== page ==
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There is no need for stop all nodes and removing ring data. Cluster operation like joining nodes can be done after marking as down the stopped claimant node. Example steps for 3-node cluster and claimant failure is as follows: https://gist.github.com/shino/dd9a75e84b2b5792a079 .


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When upgrading from one major or minor version of RabbitMQ to another (i.e. from 3.0.x to 3.1.x, or from 2.x.x to 3.x.x), or when upgrading Erlang, the whole cluster must be taken down for the upgrade (since clusters cannot run mixed versions like this). This will not be the case when upgrading from one patch version to another (i.e. from 3.0.x to 3.0.y); ...


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This is not a direct answer to your question, just a brief list of some potential alternatives. As others have said, if you don't have shared storage there's no point in having a failover cluster. You do have the option of shared-nothing live migration. You can freely move your virtual machines between hosts, provided you have the resources to do so, ...


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PAC Manager would be the best tool I have ever used. PAC support several connection type inside a tabbed environment and has the ability to export/import connection details for the sake of portability. There is also Monocaffe Connections Manager which provides a somewhat similar functionanlity.


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Some form of shared storage is required in order to build a Hyper-V failover cluster; however, it doesn't necessarily have to be a SAN: any server acting as an iSCSI target will work fine, and Windows Server 2012 even introduced the possibility of using SMB shares to store VMs.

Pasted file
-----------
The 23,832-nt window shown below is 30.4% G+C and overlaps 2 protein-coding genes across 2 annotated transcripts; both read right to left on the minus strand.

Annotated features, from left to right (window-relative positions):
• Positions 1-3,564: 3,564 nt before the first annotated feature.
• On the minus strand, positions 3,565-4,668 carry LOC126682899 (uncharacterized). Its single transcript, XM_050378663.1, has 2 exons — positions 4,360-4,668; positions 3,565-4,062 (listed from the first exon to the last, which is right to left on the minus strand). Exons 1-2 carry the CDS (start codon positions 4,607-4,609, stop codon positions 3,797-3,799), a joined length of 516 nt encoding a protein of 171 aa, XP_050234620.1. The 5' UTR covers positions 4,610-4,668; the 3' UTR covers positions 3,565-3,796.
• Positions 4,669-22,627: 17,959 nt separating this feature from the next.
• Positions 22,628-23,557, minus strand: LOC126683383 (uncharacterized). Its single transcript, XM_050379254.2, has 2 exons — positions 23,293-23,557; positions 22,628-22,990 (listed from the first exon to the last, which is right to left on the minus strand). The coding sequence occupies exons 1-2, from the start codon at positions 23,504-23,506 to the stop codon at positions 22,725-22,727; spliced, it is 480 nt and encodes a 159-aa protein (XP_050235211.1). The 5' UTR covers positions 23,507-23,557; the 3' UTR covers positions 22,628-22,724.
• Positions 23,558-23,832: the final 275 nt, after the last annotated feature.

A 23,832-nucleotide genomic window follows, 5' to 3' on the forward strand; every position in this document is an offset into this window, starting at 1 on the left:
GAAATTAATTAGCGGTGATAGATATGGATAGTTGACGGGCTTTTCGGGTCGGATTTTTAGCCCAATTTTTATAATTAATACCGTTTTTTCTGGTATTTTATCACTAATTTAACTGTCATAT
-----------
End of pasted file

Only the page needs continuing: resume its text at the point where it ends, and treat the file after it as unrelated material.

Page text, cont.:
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Windows Failover Clustering (which is what Hyper-V uses for clustering) requires shared storage of some sort. Further to Massimo's answer, and if I'm reading this page right, I don't think you can use exclusively SMB shares for a failover cluster. You'd still need some shared disks (SAS, iSCSI, FC) for the cluster portion, but you can store the Hyper-V VM ...


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Assuming this is a basic HTTP app the best way to register and deregister services with a load balancer is with an Elastic Load Balancer (ELB). Since you are already using an ASG this can be configured to be done automatically. You can also specify the number of health checks that must pass before a node is put into service and the number that must pass ...


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I fixed it by uncommenting status URL in httpd.conf and creating resource this way. Make sure though http://localhost/server-status is accessible before adding resource pcs resource create httpd apache configfile="/etc/httpd/conf/httpd.conf" statusurl="http://localhost/server-status" op monitor interval=5s --group zabbix-cluster


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The httpd resource does appear to be running (based on the pcs status output you've shown). Perhaps something stopped the service while Pacemaker was monitoring it, which would throw the error you see above, and trigger a recovery. If you grep your logs (on the DC: "Current DC: vda-zabserver-b - partition with quorum") for "LogActions", you should see any ...